Long-standing Safari bug could fuel misinformation campaigns
The bug allowing this unorthodox exploitation to occur was originally spotted by the MacRumors website crew almost two years ago (in February 2019). In a nutshell, it boils down to an imperfection in the link-sharing feature of Safari on iPhone, iPad, and iPod touch mobile devices. While allowing anyone to add a text excerpt from an arbitrary article to the iMessage link preview...
Cdn.districtm.io pop-up virus removal from Mac, iPhone, iPad
Hassle-free web browsing becomes a misnomer when intrusive pop-ups kick in. The root causes for this kind of a drag can range from site misconfigurations and aggressive advertising to social engineering and malware activity. The cdn.districtm.io certificate alerts shown on arbitrary sites appear to fit the mold of a glitch, but it could be difficult to tell this issue from skillfully cloaked malvertising.
Remove "Do you want to download f.txt.js" pop-up virus from Mac
Mac adware and browser hijackers tend to be treated synonymously these days, because most browser-targeting threats are hybrid and call forth a mix of noxious symptoms. If a sketchy ad is recurrently popping up in the middle of web surfing sessions on different websites, it means that the root cause for the issue resides in the system rather than the web services being visited.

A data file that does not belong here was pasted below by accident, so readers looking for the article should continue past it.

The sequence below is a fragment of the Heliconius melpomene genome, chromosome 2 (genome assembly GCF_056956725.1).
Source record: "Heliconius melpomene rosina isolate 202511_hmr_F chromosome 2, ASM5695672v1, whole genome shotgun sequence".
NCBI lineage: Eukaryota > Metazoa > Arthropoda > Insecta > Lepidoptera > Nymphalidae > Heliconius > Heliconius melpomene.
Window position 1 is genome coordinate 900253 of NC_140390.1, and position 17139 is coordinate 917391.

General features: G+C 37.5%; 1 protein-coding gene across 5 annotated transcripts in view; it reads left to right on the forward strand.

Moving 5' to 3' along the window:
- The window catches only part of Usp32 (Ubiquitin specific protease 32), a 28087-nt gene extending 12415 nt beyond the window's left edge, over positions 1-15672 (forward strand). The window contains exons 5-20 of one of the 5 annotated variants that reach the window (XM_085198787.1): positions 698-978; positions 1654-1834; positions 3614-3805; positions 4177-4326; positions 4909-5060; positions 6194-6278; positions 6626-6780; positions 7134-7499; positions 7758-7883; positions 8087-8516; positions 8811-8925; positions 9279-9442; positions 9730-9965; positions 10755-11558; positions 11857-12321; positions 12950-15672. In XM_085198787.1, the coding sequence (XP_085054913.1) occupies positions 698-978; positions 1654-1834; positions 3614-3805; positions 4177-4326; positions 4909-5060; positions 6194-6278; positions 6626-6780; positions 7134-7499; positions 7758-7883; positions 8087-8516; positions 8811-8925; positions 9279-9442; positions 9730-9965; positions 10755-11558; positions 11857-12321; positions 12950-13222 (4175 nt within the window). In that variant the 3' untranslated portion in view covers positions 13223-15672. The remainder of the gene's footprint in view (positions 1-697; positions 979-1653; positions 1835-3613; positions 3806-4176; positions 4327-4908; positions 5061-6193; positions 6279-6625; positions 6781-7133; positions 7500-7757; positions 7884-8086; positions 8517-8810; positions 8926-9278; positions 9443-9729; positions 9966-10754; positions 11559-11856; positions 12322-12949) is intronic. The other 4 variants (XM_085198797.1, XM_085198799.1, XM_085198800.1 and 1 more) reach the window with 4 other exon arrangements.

Apple Pay may soon get an extra security layer
Evidence suggests that iOS 14 will likely introduce a Wallet feature allowing users to complete in-store purchases via QR codes aside from NFC. A mechanism called “optical coupling” could become an alternative to the currently dominant use of near-field communication (NFC) in scenarios where a user is buying from physical retailers.
Apple is slow to patch a Safari flaw that leads to data theft
A security enthusiast has published details on a Safari vulnerability Apple was planning to fix only a year after acknowledging the reported bug. The vulnerability was originally discovered by Pawel Wylecial who works for Poland-based cybersecurity services firm REDTEAM.PL. Technically, it is a bug in Web Share API, an interface allowing users to share browser content, such as text, links, and files, via third-party apps.
Remove “Your iPhone has been hacked” pop-up ad
Online frauds hinging on scare tactics are among cybercriminals’ favorites. This is a comparatively effortless way to bilk users of money or distribute malware. One of the recent scams of this kind involves popups that say, “Your iPhone has been hacked”. They appear when a would-be victim visits a fishy web page on their device, and the hoax typically continues due to drive-by downloads and malicious scripts being invoked as part of the original visit.